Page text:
Russia has changed its tone on supplying energy to Europe.
Reassurance has replaced the confrontational in Moscow’s message to EU capitals.
Last winter, Russian gas supplies crossing Ukraine were abruptly suspended for a time, escalating tensions with its important western customers.
But now, in his annual address to the nation, President Vladimir Putin said:
“I am convinced that only through efficient energy use will Russia be able to keep its dominant and stable market position in the long-term. And Russia could play a positive role in creating a unified European energy strategy.”
At a conference organised by the European Enterprise Institute in Brussels on EU-Russian relations and security of energy supply, former Russian Prime Minister Mikhail Kasyanov, who is also a possible candidate in the 2008 presidential race, offered his point of view.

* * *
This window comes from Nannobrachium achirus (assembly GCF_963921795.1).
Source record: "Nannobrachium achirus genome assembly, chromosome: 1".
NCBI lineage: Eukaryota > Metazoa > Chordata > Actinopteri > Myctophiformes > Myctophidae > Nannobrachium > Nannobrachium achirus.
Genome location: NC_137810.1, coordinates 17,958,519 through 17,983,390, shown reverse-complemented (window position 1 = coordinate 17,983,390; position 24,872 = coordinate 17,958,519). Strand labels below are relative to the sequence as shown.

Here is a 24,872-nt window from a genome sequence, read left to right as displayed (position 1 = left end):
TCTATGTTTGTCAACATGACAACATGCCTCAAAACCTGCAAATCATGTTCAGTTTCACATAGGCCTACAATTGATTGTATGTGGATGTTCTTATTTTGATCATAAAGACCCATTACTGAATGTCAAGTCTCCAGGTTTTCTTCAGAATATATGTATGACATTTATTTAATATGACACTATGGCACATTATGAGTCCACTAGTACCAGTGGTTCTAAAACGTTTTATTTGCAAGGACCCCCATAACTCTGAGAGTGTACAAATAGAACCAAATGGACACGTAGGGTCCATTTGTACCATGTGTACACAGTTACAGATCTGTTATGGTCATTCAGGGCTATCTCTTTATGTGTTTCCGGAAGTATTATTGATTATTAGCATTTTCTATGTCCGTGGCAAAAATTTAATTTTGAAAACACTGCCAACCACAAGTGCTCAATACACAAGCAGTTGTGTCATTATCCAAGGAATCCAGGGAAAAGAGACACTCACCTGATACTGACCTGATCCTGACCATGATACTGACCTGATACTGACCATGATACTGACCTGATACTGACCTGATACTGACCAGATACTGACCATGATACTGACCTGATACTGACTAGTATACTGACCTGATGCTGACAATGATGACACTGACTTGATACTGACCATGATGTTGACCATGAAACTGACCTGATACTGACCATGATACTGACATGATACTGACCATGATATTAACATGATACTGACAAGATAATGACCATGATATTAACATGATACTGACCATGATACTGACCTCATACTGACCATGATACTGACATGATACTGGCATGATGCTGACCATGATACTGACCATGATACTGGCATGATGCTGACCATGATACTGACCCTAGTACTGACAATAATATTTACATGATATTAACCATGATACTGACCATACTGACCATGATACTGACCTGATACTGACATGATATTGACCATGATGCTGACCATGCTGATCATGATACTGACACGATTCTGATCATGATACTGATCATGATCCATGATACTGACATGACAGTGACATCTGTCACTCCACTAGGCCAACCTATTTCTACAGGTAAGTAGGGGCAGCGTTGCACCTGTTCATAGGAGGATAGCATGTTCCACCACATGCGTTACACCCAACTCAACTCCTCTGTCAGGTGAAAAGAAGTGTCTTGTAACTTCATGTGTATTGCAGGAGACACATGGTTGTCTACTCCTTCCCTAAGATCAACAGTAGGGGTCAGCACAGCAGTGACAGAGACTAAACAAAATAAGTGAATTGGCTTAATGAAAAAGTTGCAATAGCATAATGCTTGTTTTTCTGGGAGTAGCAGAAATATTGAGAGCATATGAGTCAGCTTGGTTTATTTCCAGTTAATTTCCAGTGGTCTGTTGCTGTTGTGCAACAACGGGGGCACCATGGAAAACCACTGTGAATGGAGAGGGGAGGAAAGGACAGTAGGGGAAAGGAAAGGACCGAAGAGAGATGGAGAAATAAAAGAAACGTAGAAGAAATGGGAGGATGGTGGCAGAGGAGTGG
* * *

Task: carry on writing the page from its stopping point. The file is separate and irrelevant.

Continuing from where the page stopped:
“In cases where signed contracts exist, it is inadmissible to reduce deliveries of natural gas to European countries.”
In the wake of the Ukraine gas crisis came Russian monopoly Gazprom’s anger at being kept from buying British utility Centrica. Competition expert Alan Riley says competence, market liberalisation, modernisation and investment are interlinked.
“The real problem is not so much the threat of the energy weapon, it is the problem that they can not deliver supply reliably simply because the mismanagement of the company.”
The EU told Russia last week that Gazprom would not face discrimination when investing in the 25-nation bloc but that the gas giant’s export
monopoly could be an obstacle to winning competition clearance.
It would be subject to the same legal reviews as any other company making acquisitions in Europe.